A product that could be considered similar to MULTIFILM, while actually being very different in its concept, is the so called “interactive movie”; a movie that changes the plot based on the viewer’s choices. 
One of the most recent and more successful is the one produced by Netflix, titled “Bandersnatch”. 

There are several limits in this product that the MULTIFILM overcomes: 

The viewer is placed in the uneasy position to be forced to make poor decisions that often he/she does not feel to take and almost always without having the right means to choose. For example, when the question is “should the protagonist go right or left?”, “should he/she do this or that?”, “should he/she eat the cereals X or Y?”, these dilemmas create an immediate frustration in the viewer’s mind, who, in choosing one of the two alternatives, will have the immediate desire to see the other too, but will be forced to repress it, having the possibility to see just one at a time. Otherwise, if one version after the other is showed randomly (without asking for anything or anticipating alternatives), no frustration is generated. 

Moreover the questions are often not very significant: why would the viewer prefer the right path over the left if anything about them is unknown? It is evident that this is not a real decision, because without knowing what it means to take different paths, one choice is the other and the question itself loses its meaning. 

Also there is a basic fact, that is: not every user wants to take an active part into an audiovisual show, simply because it is tiring.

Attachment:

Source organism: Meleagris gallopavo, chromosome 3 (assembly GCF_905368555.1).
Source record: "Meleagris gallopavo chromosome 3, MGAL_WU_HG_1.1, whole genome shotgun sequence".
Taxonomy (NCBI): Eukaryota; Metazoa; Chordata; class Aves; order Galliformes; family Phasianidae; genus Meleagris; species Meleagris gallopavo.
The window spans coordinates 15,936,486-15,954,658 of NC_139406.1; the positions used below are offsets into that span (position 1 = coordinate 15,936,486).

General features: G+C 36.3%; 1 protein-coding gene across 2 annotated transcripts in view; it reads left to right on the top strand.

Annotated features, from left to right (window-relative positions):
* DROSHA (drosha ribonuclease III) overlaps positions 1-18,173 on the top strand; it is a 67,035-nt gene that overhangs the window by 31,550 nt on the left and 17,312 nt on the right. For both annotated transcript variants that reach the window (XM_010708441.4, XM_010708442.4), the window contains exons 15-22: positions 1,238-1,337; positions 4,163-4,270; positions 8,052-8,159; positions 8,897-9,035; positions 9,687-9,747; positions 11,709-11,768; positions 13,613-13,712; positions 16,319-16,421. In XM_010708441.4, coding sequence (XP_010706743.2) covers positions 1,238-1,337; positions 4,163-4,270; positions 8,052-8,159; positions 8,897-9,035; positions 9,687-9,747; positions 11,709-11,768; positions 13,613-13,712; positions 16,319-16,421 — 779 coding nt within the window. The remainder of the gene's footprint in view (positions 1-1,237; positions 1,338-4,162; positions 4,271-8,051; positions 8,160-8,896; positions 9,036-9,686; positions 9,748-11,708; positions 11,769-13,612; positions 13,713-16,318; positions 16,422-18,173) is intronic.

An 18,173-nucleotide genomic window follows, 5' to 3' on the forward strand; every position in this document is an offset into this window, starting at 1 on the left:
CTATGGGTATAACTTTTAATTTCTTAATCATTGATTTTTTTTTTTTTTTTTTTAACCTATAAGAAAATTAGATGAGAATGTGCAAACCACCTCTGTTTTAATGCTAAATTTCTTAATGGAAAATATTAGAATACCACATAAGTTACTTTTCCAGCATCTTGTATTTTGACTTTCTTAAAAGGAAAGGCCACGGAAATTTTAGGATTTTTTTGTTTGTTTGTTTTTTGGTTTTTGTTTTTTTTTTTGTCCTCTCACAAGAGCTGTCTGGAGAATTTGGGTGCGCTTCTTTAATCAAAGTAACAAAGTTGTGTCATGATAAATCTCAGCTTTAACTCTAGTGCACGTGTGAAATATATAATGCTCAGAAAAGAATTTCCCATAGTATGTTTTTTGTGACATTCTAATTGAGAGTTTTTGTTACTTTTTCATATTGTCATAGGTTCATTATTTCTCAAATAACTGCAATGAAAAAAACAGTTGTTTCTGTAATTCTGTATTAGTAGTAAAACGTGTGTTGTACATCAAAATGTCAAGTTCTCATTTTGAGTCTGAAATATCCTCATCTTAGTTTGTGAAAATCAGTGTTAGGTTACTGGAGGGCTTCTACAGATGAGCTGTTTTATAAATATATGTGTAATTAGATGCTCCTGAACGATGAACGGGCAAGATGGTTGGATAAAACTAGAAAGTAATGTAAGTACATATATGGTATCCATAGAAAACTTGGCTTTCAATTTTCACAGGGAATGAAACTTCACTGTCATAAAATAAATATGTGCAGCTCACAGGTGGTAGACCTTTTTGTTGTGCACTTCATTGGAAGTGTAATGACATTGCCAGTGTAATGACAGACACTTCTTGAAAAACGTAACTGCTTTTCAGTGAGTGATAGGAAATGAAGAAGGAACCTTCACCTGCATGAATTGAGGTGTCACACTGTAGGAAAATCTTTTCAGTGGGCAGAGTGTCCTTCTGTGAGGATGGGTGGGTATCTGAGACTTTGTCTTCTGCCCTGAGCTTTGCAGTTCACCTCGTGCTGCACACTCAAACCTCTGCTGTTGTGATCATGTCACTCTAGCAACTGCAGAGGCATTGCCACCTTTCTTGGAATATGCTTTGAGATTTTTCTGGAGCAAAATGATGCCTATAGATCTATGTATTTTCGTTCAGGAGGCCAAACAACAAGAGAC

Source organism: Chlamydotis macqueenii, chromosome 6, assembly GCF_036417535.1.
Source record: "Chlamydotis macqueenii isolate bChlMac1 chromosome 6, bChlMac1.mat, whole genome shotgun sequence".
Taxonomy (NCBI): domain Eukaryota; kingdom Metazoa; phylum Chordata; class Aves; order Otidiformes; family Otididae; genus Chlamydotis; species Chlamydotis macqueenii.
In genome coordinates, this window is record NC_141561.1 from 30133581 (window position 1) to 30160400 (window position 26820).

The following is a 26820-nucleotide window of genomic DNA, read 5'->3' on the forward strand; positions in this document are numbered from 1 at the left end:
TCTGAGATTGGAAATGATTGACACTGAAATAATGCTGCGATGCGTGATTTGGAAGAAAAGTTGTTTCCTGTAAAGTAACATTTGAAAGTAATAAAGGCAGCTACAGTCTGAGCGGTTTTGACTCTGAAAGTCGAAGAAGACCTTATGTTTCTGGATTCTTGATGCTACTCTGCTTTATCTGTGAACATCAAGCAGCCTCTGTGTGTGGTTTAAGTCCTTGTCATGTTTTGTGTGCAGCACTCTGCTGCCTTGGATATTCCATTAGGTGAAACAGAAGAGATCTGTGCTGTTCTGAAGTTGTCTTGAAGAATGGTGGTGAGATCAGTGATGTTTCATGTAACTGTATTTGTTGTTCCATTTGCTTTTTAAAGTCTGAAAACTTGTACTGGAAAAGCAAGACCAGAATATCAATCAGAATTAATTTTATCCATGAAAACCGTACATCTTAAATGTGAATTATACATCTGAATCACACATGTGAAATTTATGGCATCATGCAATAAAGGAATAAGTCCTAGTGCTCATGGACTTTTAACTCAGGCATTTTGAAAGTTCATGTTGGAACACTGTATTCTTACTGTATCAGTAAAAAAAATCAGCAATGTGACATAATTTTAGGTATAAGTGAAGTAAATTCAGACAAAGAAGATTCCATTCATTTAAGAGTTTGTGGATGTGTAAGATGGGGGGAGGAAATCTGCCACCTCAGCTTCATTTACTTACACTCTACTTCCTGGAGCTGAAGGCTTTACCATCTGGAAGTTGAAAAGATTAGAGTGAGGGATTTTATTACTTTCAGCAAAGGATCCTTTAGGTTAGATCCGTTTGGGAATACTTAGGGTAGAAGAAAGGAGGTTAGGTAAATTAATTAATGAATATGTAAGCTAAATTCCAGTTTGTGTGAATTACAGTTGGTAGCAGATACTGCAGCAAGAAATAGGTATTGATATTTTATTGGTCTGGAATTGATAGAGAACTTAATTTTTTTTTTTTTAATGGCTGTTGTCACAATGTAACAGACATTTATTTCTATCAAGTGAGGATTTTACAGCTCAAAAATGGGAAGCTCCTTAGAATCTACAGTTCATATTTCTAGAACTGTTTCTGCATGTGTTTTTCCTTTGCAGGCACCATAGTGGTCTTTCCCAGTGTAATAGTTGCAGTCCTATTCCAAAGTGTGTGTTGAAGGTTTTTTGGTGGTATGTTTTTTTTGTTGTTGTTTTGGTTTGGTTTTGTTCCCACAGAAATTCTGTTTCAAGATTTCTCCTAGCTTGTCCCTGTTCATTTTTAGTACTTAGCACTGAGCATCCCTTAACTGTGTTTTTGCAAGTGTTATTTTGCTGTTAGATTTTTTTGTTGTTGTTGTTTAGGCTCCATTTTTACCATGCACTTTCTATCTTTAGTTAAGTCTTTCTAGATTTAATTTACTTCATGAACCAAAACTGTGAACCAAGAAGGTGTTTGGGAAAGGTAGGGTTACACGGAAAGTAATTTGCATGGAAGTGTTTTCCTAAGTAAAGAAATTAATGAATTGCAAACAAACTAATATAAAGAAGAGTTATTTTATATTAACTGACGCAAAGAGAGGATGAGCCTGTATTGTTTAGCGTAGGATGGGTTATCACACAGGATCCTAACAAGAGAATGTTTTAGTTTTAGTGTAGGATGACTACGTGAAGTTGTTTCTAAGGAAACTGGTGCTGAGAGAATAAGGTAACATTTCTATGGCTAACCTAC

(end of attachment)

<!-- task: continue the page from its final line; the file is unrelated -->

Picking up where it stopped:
People who want to have an active part, usually, address the gaming market, that allows a wider participation in spite of just choosing “left or right” (for example playable movies like “Heavy Rain”, on Playstation); however this preference affects far fewer people. In fact the gaming market, however highly developed, is critically smaller than the audiovisual market. This because there are many more people that do not want to take any decision while watching an audiovisual work, but just to identify into the plot, to get excited following the unfolding of the story and to be entertained without continuous interruptions that break the tension and that imply a reasoning effort to allow the filmic experience to carry on. 

Moreover if the viewer has to be the one who has to choose the change in a movie it is obvious that this will be always and only be limited to the subject (the story of the movie) and not to other components of the movie itself, for example the screenplay, acting, editing, soundtrack. One can in fact ask the viewer what action the protagonist has to perform rather than another, but one cannot ask which words to choose, which thoughts to have, how to act, which editing version the viewer prefers to watch, what the soundtrack should be etc. All these variations can easily exist but their selection must be left to random (with a special software). 

Lastly it is obvious that a normal interactive movie wouldn’t generate any productive optimization being simply a traditional movie with different (and usually few) narrative developments, in which some location can be used a number of times, but in the end, all the scenes are always proposed in just one way. 

The key to the extraordinary productive advantage offered by the MULTIFILM lays in the fact that producing so many variations of the same scene does not cost as much as producing so many different scenes, but entertains the same amount of time (or even more if there is no immediate showing of the full version of the same scenes) 

If we think about the success that recently a product poorly innovative and very limited like Bandersnatch (produced by Netflix) had, one can realize what great hunger of innovation the worldwide market needs and so we understand what extraordinary success could a real revolutionary product like the MULTIFILM have.